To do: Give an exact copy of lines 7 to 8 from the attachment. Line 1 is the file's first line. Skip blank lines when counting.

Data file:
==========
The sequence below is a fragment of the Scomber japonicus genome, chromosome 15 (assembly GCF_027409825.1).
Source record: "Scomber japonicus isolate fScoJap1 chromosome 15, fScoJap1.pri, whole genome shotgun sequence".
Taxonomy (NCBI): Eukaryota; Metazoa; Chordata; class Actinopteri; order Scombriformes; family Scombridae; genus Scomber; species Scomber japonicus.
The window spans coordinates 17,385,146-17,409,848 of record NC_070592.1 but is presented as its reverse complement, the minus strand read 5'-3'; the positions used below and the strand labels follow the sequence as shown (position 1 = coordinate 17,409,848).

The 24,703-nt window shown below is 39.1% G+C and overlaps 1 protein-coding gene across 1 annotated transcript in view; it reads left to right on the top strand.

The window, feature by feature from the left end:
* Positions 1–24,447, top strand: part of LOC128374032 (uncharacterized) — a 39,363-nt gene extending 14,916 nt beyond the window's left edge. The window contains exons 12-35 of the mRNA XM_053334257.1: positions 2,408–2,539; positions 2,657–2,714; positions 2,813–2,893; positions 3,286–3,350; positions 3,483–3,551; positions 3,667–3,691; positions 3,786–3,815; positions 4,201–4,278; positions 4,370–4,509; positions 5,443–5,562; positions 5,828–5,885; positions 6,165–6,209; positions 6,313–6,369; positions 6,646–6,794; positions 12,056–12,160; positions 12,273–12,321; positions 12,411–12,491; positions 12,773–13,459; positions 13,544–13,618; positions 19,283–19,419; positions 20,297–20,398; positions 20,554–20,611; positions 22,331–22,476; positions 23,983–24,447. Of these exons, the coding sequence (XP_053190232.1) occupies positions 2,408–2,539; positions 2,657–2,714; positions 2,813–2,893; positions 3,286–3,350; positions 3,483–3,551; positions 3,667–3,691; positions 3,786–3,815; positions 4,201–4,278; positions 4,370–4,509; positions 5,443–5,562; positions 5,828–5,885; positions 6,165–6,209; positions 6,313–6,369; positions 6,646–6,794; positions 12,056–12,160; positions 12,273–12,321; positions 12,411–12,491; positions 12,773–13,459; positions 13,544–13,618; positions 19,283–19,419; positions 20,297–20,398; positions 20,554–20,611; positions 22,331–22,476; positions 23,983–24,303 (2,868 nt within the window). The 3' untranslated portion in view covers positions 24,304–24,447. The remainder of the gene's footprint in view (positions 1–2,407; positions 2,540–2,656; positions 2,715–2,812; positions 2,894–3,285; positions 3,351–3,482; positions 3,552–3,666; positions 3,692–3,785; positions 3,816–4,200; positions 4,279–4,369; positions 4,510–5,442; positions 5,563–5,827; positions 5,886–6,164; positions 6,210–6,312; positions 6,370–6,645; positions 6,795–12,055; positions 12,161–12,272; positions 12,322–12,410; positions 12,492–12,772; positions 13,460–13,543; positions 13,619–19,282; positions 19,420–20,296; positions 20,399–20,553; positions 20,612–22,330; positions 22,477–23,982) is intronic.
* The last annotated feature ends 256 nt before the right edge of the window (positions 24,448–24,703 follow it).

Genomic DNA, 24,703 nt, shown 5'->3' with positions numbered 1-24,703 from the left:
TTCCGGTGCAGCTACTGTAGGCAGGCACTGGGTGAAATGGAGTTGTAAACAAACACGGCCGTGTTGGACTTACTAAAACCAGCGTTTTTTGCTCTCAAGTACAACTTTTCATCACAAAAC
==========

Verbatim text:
* Positions 1–24,447, top strand: part of LOC128374032 (uncharacterized) — a 39,363-nt gene extending 14,916 nt beyond the window's left edge. The window contains exons 12-35 of the mRNA XM_053334257.1: positions 2,408–2,539; positions 2,657–2,714; positions 2,813–2,893; positions 3,286–3,350; positions 3,483–3,551; positions 3,667–3,691; positions 3,786–3,815; positions 4,201–4,278; positions 4,370–4,509; positions 5,443–5,562; positions 5,828–5,885; positions 6,165–6,209; positions 6,313–6,369; positions 6,646–6,794; positions 12,056–12,160; positions 12,273–12,321; positions 12,411–12,491; positions 12,773–13,459; positions 13,544–13,618; positions 19,283–19,419; positions 20,297–20,398; positions 20,554–20,611; positions 22,331–22,476; positions 23,983–24,447. Of these exons, the coding sequence (XP_053190232.1) occupies positions 2,408–2,539; positions 2,657–2,714; positions 2,813–2,893; positions 3,286–3,350; positions 3,483–3,551; positions 3,667–3,691; positions 3,786–3,815; positions 4,201–4,278; positions 4,370–4,509; positions 5,443–5,562; positions 5,828–5,885; positions 6,165–6,209; positions 6,313–6,369; positions 6,646–6,794; positions 12,056–12,160; positions 12,273–12,321; positions 12,411–12,491; positions 12,773–13,459; positions 13,544–13,618; positions 19,283–19,419; positions 20,297–20,398; positions 20,554–20,611; positions 22,331–22,476; positions 23,983–24,303 (2,868 nt within the window). The 3' untranslated portion in view covers positions 24,304–24,447. The remainder of the gene's footprint in view (positions 1–2,407; positions 2,540–2,656; positions 2,715–2,812; positions 2,894–3,285; positions 3,351–3,482; positions 3,552–3,666; positions 3,692–3,785; positions 3,816–4,200; positions 4,279–4,369; positions 4,510–5,442; positions 5,563–5,827; positions 5,886–6,164; positions 6,210–6,312; positions 6,370–6,645; positions 6,795–12,055; positions 12,161–12,272; positions 12,322–12,410; positions 12,492–12,772; positions 13,460–13,543; positions 13,619–19,282; positions 19,420–20,296; positions 20,399–20,553; positions 20,612–22,330; positions 22,477–23,982) is intronic.
* The last annotated feature ends 256 nt before the right edge of the window (positions 24,448–24,703 follow it).